MATCH (u:User)-[:WRITES]->(t:Tweet)-[:EMITTED_IN]->(l:Loc)-[:IS_WITHIN]->(a:Airport)
RETURN u AS user, count(t) AS nTweets, t AS tweet, count(u) AS nUsers

We then highlight the first user in the ranking (as the first bot suspected) with:

MATCH (u:User {user_id:520225342})-[:WRITES]->(t:Tweet)
return t.twitter_string AS string

A simple look on data allow us to identify the user as a bot; in this case it’s an automatic generator of weather information within the airport area. In order to speed-up the looking-up of such behaviours, we may evaluate some similarities measures on the text. The Hamming Distance gives a simple approach on that topic, measuring how many digits or characters are needed to transform a string into another of the equal length. The metric can be build outside Neo4j with Python, thanks to py2neo; the latter package can directly query, get results and do analyses from within the script. Results show that the sequences of the first 30 characters of each string are almost the same according to the following distribution:

Distribution of the Hamming Distance over the first 30 characters of potentials bot‘s tweets.


Keywords Analysis

It is useful to extract from the database some structures and patterns that correspond to common words that each user links to its travel experience. Here we show a simple approach finding the word “delay” in the tweets emitted from users OUTSIDE the airport area:

MATCH p_OUT=(:User)-[:WRITES]->(t:Tweet)-[:EMITTED_IN]->(l:Loc)
WHERE NOT (l)-[:IS_WITHIN]->(:Airport) AND t.twitter_string CONTAINS 'delay'
return p_OUT


and, on the other side, WITHIN Zurich airport:

MATCH p_IN=(:User)-[:WRITES]->(t:Tweet)-[:EMITTED_IN]->(:Loc)-[:IS_WITHIN]->(:Airport)
WHERE t.twitter_string CONTAINS 'delay'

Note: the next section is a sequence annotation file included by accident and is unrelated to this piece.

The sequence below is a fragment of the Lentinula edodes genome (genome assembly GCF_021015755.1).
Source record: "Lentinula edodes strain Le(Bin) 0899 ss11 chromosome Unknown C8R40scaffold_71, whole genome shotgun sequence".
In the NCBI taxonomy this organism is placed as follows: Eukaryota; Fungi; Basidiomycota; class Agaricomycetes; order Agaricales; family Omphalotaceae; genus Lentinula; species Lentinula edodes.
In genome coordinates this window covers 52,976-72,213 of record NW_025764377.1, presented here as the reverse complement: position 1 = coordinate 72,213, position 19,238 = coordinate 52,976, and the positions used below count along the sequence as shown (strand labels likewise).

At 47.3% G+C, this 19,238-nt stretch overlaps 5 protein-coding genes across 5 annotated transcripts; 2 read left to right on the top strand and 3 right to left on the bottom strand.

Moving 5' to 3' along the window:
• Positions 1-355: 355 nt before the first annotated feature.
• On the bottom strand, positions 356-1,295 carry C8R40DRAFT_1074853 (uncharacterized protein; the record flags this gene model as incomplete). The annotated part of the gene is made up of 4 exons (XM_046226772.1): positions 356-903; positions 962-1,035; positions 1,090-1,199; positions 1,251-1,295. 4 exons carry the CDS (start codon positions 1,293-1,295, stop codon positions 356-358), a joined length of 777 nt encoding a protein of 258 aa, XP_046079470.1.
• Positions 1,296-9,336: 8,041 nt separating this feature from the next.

return p_IN



It is therefore extremely easy to select subsets of users in function of both the content of the message and the visited locations. With two simple queries we splitted the data into a subgraph of users to apply a “sentiment” analysis on (p_IN), and another one useful to investigate users’ movements in space and time (p_OUT).


We presented some of the advantages that a graph database like Neo4j may have within the field of transportation engineering. With very simple queries we extracted very fast some subset of data to be later analysed within Neo4j or in external scripts and environments. This drives Neo4j as an optimal partner even for transportation engineers, where data have to be stored and queried in a fast and easy way. Further analysis are now going into tracing users’ consecutive locations, to find out a likely place of residence, and therefore towards a potential Origin/Destination matrix development.

More information about modelling, import and data analysis are available on my GitHub page and on my website.


Twitter data have been retrieved for research purposes by IFISC. Thanks to LARUS for the introduction to graph database technologies and for the support in the data management.